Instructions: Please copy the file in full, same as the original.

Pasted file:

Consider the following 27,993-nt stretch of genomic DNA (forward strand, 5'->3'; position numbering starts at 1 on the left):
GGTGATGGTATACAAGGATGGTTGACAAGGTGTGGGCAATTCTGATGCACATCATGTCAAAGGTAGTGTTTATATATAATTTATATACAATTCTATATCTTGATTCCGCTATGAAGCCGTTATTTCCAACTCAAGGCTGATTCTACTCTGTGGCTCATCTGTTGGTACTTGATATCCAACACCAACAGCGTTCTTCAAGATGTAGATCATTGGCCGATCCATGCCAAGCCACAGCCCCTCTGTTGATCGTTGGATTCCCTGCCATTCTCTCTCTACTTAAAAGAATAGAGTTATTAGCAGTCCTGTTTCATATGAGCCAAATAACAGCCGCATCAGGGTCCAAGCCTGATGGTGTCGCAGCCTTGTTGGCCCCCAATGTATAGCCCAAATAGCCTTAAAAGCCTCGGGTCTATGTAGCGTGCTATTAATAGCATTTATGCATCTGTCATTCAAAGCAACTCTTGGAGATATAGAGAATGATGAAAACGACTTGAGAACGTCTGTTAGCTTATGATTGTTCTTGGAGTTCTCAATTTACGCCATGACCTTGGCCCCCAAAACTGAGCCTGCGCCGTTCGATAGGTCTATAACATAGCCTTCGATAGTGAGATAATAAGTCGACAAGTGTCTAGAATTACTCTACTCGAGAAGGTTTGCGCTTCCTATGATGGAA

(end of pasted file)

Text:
Consider the following 27,993-nt stretch of genomic DNA (forward strand, 5'->3'; position numbering starts at 1 on the left):
GGTGATGGTATACAAGGATGGTTGACAAGGTGTGGGCAATTCTGATGCACATCATGTCAAAGGTAGTGTTTATATATAATTTATATACAATTCTATATCTTGATTCCGCTATGAAGCCGTTATTTCCAACTCAAGGCTGATTCTACTCTGTGGCTCATCTGTTGGTACTTGATATCCAACACCAACAGCGTTCTTCAAGATGTAGATCATTGGCCGATCCATGCCAAGCCACAGCCCCTCTGTTGATCGTTGGATTCCCTGCCATTCTCTCTCTACTTAAAAGAATAGAGTTATTAGCAGTCCTGTTTCATATGAGCCAAATAACAGCCGCATCAGGGTCCAAGCCTGATGGTGTCGCAGCCTTGTTGGCCCCCAATGTATAGCCCAAATAGCCTTAAAAGCCTCGGGTCTATGTAGCGTGCTATTAATAGCATTTATGCATCTGTCATTCAAAGCAACTCTTGGAGATATAGAGAATGATGAAAACGACTTGAGAACGTCTGTTAGCTTATGATTGTTCTTGGAGTTCTCAATTTACGCCATGACCTTGGCCCCCAAAACTGAGCCTGCGCCGTTCGATAGGTCTATAACATAGCCTTCGATAGTGAGATAATAAGTCGACAAGTGTCTAGAATTACTCTACTCGAGAAGGTTTGCGCTTCCTATGATGGAA